Why can't Rachel Dolezal be as black as she wants to be?

From its beginnings, America has been the place where people go to reinvent themselves, Neil Macdonald writes. And you don't just have to take Caitlyn Jenner's word for that. So why should race be any different?

America has long been the place where people go to reinvent themselves, well before Caitlyn Jenner

Washington State civil rights advocate Rachel Dolezal talks with family member Izaiah Dolezal (L) while her son Franklin looks on, Tuesday. Accused of "racial appropriation," Dolezal told interviewers she has identified as black since she was a child. (REUTERS)

Rachel Dolezal, who is white, wants to be black.

Wait. Let me rephrase that, using more current argot.

Rachel Dolezal, who was born a white person, has decided to self-identify as a black woman, and wants Americans to respect that choice.

She wants to be "transracial." Or at least she has passed the questioning phase in her own mind and is now in the process of transitioning to another race.

She has darkened her skin and dyed her hair and taken on, at the very least, a mixed-race look.

She certainly isn't the first white to desire transraciality, if such a term actually exists.

The late Lou Reed once penned a song titled I Wanna Be Black, in which he laid out several reasons, most of which are unprintable here. (He wanted to "have natural rhythm," among other things.)

Reed was no doubt indulging his famous taste for dark satire. But Rachel Dolezal was, and is, serious.

She became a civil rights activist, and eventually president of the Spokane chapter of the National Association for the Advancement of Colored People.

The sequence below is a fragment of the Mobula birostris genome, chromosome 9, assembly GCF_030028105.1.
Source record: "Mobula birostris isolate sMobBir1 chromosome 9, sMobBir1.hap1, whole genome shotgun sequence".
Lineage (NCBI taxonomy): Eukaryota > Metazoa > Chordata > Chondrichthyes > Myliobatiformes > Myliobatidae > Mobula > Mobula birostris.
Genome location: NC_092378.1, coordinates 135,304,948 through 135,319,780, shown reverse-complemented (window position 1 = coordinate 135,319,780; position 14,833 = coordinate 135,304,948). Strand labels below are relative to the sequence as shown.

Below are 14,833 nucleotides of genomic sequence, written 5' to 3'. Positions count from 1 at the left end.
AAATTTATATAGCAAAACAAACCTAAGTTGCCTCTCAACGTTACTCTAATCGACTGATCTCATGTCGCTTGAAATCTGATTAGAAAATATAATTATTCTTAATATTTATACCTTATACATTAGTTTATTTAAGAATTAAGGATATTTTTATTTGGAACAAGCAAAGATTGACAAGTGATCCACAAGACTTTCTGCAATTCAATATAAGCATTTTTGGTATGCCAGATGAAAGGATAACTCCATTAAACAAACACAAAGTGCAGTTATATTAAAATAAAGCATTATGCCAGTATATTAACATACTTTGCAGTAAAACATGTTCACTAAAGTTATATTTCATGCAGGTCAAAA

That was before her parents outed her as white-by-birth, and she had to step down.

"She's clearly our birth daughter, and we're clearly Caucasian," said her father, Lawrence. And, indeed, Dolezal is a fair-skinned blonde in early photos.

Keeping up with Caitlyn Jenner

On national television Tuesday, Dolezal made her case. She asserted that she has "self-identified with the black experience" since early childhood.

But, she said, "I was socially conditioned to be limited to whatever biological identity was thrust upon me and narrated to me. And so I kind of felt pretty awkward with that at times."

African-American women rally in support of the Spokane chapter of the National Association for the Advancement of Colored People Monday after Rachel Dolezal resigned as its president. (REUTERS)

This, of course, all comes as former Olympian Bruce Jenner appears on the cover of a glossy magazine as the newly born Caitlyn Jenner, surgically reshaped, new breasts swelling out of tight lingerie, making pretty much the same self-identification argument as Dolezal.

Jenner's motives, too, have been questioned, especially by conservatives.

For years, Bruce Jenner was a central player in Keeping up with the Kardashians, a stew of uniquely American tastelessness and the triumph of appearance over merit.

Evidently, Caitlyn Jenner now plans to star in some sort of reality show sequel of her own.

But Bruce Jenner's conversion to transgender Caitlyn Jenner was immediately accepted by American liberals.

It has become liberal orthodoxy that a person is the gender the person says he or she is, regardless of the gender assigned by birth. (Actually, there are some ultra-liberal thinkers who dispute the very notion of gender as anachronistic and insulting).